May 2, 2023
Judge cancels Montana gas plant’s permit over climate concerns
In a landmark decision, a Montana judge has cancelled the permit for a proposed gas plant in the state, citing concerns over its potential impact on the climate.
The ruling, which was handed down by District Judge Kathy Seeley, marks a significant victory for environmental groups who have been fighting against the project for years.
The proposed gas plant, which was to be built by the Canadian company, TC Energy, would have produced up to 300 million cubic feet of natural gas per day, and would have been one of the largest facilities of its kind in the country.
However, Judge Seeley ruled that the Montana Department of Environmental Quality had failed to adequately consider the potential impact of the plant on the climate, and had not taken into account the latest scientific research on the subject.
In her ruling, Judge Seeley wrote that the Department's analysis of the project's greenhouse gas emissions was inadequate and failed to comply with Montana law.
She went on to say that the Department's decision to issue the permit was arbitrary and capricious, and must be set aside.
The decision is a major setback for TC Energy, which had hoped to begin construction on the plant later this year. The company has not yet announced whether it plans to appeal the ruling.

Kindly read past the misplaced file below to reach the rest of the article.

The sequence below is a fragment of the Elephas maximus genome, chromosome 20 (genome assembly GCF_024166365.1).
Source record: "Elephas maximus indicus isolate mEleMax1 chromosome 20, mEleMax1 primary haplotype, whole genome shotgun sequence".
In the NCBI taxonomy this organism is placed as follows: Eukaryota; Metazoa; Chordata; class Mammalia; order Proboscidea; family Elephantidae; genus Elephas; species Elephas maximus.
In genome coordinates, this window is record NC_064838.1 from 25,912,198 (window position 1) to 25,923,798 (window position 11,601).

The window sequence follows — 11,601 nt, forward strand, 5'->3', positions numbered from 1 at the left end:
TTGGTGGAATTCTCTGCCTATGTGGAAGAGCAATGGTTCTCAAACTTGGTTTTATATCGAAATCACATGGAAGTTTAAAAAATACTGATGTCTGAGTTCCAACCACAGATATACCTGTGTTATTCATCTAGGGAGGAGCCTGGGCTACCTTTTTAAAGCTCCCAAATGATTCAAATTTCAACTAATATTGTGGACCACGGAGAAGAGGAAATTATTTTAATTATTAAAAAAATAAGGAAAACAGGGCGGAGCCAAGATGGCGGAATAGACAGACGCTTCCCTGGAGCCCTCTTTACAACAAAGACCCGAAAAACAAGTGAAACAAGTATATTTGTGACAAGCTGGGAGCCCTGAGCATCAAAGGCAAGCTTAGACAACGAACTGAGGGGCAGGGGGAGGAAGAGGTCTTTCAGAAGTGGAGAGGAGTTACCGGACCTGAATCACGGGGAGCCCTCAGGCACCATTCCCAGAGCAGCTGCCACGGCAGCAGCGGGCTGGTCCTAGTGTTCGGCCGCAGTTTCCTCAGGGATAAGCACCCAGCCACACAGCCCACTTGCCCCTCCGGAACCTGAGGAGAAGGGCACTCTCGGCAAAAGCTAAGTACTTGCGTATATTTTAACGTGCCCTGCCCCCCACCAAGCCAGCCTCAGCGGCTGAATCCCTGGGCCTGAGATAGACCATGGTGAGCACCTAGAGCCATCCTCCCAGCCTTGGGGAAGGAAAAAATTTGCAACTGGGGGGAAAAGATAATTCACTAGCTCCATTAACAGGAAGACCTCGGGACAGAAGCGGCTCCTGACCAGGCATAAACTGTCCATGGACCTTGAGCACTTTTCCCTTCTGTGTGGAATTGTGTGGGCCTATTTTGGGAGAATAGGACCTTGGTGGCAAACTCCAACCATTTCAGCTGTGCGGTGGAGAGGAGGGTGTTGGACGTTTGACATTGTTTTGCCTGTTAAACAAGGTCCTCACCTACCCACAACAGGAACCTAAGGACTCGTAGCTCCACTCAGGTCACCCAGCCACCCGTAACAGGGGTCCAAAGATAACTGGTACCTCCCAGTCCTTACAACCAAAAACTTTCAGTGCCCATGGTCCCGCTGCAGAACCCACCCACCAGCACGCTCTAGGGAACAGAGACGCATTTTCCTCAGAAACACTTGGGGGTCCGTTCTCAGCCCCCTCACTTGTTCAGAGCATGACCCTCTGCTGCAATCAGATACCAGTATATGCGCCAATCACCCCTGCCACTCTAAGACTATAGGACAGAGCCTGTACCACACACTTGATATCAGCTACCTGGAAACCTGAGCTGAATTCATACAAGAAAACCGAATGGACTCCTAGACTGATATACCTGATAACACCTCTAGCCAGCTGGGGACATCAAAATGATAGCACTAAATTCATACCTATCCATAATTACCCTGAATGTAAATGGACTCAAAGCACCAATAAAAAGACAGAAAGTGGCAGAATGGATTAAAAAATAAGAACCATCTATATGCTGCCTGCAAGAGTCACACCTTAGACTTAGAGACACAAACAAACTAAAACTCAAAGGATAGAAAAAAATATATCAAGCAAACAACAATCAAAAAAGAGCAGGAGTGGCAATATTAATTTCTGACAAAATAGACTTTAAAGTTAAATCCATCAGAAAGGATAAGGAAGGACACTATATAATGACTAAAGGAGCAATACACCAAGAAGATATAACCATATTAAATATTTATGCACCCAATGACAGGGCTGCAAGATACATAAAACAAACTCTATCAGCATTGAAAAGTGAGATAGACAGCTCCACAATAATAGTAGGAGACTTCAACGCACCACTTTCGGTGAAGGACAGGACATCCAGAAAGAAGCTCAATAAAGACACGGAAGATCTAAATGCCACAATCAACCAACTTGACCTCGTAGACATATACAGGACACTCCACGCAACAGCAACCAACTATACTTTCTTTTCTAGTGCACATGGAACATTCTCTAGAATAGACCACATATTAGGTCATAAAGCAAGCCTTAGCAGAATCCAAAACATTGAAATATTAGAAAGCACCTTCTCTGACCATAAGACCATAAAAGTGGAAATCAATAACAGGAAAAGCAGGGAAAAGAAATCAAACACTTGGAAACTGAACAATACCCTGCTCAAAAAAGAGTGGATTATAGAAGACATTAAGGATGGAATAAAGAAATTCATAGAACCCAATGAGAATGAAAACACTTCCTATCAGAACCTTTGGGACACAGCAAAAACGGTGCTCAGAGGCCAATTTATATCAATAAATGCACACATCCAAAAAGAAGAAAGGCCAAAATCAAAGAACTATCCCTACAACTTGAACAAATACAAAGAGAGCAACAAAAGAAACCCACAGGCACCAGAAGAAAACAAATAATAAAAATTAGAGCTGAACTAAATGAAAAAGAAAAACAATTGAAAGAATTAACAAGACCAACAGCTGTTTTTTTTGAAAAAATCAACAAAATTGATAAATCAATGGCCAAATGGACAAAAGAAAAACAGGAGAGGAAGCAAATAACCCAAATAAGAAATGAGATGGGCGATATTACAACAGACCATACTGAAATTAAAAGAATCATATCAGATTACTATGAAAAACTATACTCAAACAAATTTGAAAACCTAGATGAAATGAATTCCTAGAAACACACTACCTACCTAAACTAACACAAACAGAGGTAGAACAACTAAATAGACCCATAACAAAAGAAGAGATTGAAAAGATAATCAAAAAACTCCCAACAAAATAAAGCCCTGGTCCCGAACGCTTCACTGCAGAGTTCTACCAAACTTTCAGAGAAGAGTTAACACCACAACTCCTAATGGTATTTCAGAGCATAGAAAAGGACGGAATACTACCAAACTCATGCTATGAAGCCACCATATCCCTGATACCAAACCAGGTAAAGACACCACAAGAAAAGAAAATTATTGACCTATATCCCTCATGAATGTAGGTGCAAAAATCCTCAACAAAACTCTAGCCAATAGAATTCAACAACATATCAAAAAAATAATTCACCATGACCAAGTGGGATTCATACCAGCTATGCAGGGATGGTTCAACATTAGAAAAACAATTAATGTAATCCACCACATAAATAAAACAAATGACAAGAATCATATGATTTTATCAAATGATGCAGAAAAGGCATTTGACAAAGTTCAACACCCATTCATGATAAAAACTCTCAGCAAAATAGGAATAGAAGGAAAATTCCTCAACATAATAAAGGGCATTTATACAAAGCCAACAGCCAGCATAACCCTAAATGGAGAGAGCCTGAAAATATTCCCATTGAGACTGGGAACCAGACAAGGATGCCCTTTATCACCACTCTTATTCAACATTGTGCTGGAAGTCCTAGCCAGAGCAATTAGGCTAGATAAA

Environmental groups, however, have hailed the decision as a major victory in the fight against climate change.
This decision sends a clear message that we cannot continue to build new fossil fuel infrastructure if we are serious about addressing the climate crisis, said Anne Hedges, deputy director of the Montana Environmental Information Center.
The ruling comes as the Biden administration is pushing for a transition away from fossil fuels and towards renewable energy sources. President Biden has pledged to cut greenhouse gas emissions in the US by at least 50% by 2030, and to achieve net-zero emissions by 2050.
The cancellation of the Montana gas plant permit is likely to be seen as a sign that the tide is turning against fossil fuel projects, and that the era of unchecked expansion of the industry may be coming to an end.